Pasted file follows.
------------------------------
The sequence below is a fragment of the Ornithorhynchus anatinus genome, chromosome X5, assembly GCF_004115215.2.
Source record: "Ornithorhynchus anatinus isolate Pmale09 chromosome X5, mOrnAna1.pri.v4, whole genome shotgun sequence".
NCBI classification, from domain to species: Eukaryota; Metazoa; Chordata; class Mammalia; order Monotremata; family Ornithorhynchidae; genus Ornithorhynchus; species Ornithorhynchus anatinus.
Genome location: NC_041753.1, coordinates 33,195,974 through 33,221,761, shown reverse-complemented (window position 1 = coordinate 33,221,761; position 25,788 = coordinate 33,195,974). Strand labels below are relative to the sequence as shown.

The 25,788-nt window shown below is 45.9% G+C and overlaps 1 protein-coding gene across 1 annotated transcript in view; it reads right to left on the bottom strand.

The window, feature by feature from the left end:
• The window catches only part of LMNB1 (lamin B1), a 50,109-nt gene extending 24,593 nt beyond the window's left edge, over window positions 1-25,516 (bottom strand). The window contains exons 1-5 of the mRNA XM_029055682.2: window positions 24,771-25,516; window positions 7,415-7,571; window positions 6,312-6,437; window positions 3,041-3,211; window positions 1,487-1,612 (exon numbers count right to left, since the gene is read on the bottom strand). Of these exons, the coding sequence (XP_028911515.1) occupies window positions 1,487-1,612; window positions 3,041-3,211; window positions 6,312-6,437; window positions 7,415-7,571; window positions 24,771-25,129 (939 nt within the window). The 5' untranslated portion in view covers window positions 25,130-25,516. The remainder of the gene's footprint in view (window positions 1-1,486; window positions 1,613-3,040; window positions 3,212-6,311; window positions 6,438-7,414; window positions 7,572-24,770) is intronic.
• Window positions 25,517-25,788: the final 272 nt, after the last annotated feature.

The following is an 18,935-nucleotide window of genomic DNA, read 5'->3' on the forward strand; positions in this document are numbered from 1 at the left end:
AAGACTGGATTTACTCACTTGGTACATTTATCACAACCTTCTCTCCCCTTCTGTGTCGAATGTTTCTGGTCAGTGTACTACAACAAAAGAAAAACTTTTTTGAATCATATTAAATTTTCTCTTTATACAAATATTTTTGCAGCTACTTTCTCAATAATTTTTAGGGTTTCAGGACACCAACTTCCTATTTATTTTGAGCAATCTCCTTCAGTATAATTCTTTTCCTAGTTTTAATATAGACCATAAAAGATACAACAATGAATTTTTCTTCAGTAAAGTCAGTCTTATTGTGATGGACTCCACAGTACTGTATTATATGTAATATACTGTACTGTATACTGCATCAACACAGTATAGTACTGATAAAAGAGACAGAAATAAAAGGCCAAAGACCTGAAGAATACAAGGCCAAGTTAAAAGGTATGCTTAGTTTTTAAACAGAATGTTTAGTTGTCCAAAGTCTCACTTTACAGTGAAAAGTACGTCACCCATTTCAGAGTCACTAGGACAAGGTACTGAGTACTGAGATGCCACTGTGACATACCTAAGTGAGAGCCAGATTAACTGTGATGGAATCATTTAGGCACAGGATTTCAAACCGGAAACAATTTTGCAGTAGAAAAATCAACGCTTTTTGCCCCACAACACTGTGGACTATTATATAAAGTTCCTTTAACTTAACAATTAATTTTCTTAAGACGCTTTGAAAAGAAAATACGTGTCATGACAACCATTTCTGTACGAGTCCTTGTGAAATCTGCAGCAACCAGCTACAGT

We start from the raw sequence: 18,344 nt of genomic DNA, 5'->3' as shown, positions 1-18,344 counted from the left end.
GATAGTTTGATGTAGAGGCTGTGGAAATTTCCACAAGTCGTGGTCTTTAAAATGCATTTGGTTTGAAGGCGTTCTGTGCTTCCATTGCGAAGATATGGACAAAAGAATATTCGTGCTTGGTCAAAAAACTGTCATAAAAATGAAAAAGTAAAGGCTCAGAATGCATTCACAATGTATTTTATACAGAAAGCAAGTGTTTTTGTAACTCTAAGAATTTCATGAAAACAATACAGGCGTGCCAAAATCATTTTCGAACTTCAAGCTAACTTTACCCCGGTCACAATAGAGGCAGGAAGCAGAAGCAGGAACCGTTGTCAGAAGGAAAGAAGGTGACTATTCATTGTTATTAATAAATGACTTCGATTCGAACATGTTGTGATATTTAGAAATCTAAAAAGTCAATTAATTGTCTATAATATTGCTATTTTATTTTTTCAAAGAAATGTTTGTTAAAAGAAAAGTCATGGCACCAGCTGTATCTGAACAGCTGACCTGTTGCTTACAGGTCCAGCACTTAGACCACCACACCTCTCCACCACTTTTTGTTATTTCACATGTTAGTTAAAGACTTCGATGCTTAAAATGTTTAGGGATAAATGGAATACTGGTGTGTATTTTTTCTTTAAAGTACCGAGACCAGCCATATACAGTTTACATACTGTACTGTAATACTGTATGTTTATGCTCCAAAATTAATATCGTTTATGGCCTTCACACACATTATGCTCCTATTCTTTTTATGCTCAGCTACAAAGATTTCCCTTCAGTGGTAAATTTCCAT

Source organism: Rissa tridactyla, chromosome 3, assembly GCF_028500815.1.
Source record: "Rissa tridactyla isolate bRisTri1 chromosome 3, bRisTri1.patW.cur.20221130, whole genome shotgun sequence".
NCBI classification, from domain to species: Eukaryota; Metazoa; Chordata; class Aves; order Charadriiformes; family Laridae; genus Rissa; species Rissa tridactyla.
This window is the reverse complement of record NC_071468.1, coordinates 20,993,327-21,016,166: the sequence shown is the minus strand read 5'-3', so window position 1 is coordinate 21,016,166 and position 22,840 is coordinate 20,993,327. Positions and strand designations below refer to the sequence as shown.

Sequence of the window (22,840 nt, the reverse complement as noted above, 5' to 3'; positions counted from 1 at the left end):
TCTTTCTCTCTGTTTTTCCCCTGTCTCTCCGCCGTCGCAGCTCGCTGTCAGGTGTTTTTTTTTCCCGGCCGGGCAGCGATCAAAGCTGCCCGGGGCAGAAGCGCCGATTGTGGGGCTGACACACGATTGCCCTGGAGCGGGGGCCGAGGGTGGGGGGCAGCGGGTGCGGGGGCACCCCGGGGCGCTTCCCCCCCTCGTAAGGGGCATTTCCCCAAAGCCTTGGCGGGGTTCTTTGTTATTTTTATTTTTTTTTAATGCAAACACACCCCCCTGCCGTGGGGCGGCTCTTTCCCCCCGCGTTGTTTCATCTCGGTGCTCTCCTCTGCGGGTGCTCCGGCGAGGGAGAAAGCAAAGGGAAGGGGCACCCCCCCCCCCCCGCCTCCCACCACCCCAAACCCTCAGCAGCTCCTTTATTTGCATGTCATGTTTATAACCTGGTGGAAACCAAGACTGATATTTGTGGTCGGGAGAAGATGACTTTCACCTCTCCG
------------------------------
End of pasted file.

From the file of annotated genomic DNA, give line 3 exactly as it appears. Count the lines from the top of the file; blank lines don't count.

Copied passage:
NCBI classification, from domain to species: Eukaryota; Metazoa; Chordata; class Mammalia; order Monotremata; family Ornithorhynchidae; genus Ornithorhynchus; species Ornithorhynchus anatinus.